What were your inspirations?
I wanted to tell a strong and simple story that played out on an epic scale. I was inspired by films like “The Piano” and “Breaking The Waves.” I see the film as a strange Western — a woman’s Scottish take on a Western.
You spent months driving around Scotland while you wrote the script.
My dad was orphaned as a boy so I never knew much about my Scottish ancestry. He got very ill — although he got better, thankfully — and in that process, I felt this calling to discover more about my father’s homeland. So I bought an old Land Rover, converted the back so I could sleep in it and travelled all over. The film is what came out of that journey.
How would you describe your film’s two lead characters?
Balor is a minister whose world is being uprooted. He has a traditionally male concept of godliness, which is structure and order, whereas Aislin is the weird woman, the Mary Magdalen, the misunderstood woman of nature for whom God is in mother nature; she has a more pagan view.
Which, of course, means she is demonized by her religious community.
A big theme in the film is judgment. The reason I’ve given her no back story, had her come from nothing so to speak, is because woman are always judged: are you married? Do you have children? People feel they need to put women in a context whereas men don’t suffer that as much. When Aislin first washed up on the shores, she was seen as a gift from God. But when she turns out not to be what they said she was, they demonize her.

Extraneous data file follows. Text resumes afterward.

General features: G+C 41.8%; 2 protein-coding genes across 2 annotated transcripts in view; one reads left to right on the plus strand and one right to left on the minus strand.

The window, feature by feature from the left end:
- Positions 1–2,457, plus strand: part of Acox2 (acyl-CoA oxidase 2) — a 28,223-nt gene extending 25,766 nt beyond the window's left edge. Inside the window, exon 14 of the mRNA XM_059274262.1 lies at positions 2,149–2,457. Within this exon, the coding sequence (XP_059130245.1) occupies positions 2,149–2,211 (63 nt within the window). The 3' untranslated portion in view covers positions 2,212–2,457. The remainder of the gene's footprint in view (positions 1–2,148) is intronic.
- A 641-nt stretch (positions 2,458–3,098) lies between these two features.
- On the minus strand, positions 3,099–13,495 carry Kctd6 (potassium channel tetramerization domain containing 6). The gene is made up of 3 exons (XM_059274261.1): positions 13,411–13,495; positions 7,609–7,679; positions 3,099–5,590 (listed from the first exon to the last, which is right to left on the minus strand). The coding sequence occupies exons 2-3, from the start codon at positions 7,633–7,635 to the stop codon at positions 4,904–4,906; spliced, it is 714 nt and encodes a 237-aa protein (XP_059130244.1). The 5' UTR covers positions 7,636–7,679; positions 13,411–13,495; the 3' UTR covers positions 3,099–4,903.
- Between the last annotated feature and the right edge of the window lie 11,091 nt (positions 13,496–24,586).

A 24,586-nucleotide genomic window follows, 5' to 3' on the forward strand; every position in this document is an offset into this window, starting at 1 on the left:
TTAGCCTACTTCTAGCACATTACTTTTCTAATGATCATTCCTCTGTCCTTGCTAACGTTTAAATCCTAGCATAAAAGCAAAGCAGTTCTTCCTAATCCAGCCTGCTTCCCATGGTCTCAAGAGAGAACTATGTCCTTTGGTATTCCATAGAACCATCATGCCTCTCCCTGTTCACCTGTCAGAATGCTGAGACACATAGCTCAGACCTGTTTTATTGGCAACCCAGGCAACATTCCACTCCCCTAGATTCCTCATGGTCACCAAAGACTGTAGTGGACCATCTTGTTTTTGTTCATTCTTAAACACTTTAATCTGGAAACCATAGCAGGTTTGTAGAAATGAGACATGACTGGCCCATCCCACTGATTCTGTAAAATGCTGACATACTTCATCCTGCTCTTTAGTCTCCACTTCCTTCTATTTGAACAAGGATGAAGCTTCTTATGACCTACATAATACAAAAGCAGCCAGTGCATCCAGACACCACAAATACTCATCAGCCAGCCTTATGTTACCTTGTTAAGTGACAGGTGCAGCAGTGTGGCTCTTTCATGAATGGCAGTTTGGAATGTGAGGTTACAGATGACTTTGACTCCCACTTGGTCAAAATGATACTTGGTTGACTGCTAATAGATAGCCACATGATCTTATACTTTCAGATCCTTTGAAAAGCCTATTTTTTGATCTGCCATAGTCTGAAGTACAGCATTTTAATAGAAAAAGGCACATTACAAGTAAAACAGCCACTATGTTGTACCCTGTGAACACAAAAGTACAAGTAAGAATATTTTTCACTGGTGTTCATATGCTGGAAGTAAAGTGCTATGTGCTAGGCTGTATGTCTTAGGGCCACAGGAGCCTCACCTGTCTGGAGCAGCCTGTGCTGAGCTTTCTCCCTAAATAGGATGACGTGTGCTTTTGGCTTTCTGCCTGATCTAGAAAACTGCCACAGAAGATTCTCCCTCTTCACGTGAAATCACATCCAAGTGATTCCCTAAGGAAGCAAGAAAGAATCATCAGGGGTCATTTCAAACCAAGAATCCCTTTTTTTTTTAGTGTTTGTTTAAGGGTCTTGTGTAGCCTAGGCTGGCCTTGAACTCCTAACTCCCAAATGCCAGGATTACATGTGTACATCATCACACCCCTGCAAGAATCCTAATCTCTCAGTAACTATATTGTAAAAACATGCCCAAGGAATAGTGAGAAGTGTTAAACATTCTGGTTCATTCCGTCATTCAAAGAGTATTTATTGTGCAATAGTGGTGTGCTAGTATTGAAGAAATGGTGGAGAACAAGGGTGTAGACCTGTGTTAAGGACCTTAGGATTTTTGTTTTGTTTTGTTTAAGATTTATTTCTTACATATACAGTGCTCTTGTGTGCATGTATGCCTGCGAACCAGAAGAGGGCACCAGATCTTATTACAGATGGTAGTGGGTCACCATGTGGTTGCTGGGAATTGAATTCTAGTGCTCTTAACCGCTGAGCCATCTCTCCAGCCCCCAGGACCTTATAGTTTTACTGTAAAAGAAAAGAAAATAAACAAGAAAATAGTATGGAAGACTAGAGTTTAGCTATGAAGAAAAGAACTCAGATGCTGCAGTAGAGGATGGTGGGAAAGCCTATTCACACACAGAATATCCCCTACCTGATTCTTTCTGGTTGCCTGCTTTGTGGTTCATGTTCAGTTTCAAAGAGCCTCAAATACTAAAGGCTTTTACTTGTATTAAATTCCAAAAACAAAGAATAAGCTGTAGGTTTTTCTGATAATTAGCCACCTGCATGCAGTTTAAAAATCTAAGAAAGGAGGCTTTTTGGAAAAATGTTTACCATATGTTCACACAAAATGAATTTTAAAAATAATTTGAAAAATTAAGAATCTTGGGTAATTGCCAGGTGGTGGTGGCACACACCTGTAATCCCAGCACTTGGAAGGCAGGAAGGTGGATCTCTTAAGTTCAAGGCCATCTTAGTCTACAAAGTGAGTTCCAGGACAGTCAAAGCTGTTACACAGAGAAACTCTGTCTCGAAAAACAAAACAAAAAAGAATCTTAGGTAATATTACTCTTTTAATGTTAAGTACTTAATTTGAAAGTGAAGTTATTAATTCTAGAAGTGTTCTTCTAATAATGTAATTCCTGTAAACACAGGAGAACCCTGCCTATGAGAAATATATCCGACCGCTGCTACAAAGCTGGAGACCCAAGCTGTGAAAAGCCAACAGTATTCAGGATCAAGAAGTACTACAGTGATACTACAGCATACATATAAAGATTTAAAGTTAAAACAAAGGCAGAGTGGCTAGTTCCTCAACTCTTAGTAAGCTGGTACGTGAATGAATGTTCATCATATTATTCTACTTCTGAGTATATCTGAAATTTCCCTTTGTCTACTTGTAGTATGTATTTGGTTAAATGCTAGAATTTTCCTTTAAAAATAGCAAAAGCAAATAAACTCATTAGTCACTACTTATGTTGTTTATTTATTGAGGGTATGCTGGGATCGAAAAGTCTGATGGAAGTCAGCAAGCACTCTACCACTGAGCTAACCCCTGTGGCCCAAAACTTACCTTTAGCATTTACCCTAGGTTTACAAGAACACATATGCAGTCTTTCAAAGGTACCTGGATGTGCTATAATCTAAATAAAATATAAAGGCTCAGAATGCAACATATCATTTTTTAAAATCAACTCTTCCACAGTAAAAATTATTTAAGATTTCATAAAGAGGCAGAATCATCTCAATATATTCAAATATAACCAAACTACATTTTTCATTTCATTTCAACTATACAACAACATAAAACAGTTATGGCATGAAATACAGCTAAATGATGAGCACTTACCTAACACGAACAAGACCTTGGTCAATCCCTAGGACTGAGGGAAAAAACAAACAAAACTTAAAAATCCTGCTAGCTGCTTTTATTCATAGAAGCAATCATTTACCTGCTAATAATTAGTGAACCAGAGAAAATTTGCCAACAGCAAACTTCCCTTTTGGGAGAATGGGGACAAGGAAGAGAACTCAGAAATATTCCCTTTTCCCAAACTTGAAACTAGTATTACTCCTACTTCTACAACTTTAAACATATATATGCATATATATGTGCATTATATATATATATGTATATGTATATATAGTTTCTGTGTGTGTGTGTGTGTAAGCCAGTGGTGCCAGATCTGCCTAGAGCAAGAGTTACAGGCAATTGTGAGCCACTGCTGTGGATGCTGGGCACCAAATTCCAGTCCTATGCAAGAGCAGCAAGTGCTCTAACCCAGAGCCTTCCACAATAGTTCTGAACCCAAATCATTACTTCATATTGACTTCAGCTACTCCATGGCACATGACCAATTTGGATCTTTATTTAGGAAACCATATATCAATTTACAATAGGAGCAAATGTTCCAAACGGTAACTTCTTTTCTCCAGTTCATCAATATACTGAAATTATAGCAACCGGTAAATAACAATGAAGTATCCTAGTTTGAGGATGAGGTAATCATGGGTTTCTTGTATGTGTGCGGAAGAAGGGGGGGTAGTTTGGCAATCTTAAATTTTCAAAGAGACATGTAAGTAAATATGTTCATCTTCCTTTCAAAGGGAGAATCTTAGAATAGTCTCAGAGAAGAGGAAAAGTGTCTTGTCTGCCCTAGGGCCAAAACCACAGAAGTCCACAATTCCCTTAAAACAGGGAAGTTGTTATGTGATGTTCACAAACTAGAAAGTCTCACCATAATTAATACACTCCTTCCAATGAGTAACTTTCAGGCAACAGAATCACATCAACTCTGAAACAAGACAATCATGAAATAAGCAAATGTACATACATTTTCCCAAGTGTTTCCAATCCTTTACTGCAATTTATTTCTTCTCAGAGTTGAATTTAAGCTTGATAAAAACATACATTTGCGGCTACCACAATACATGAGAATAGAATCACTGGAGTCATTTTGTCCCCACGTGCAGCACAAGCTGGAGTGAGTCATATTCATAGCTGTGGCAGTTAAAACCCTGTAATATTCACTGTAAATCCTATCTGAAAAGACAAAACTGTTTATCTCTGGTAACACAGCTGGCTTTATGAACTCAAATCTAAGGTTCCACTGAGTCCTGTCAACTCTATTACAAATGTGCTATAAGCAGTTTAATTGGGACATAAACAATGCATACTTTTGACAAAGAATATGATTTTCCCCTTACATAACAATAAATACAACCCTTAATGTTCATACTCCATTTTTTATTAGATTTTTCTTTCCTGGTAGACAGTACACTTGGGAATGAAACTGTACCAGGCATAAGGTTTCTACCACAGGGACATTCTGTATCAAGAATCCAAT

Damian Lewis brings a feverish intensity to the role of Balor.
We didn’t think we were going to get him because of his “Homeland” schedule. By chance we heard he might have an opening so I asked Barbara if she could find a way of getting him the script. He loved it and we managed to negotiate a four-week window.
What about Andrea? She really strikes a chord as the free-spirited Aislin.
Andrea’s immense. I wanted an intelligent woman to portray a femininity that was not commodified. The whole film is about the fundamental truth of nature so it was important to find someone who had integrity as a person and as an actress.
Was Barbara a supporter from early on?
Yes, for just over a year before we started shooting. She’s been amazing. When Nicky first got a script to her, we didn’t hear anything for three months. We knew she was about to start shooting “Skyfall” and literally the night before that started, Nicky got a call saying, “I’m in!” It’s so important to have a female championing us. It happens all the time with guys who have big hotshot producers backing them, so it’s nice that it happens with women too. Barbara loves filmmaking and wants to get good stuff made.
What did her involvement mean?
She said, “We’re going to get this movie made” but she didn’t hand it to us on a plate. She could have financed it all herself but she didn’t want to go that route. It was about supporting us so that we could do it ourselves. We pitched our socks off and every penny has come from pure hard work.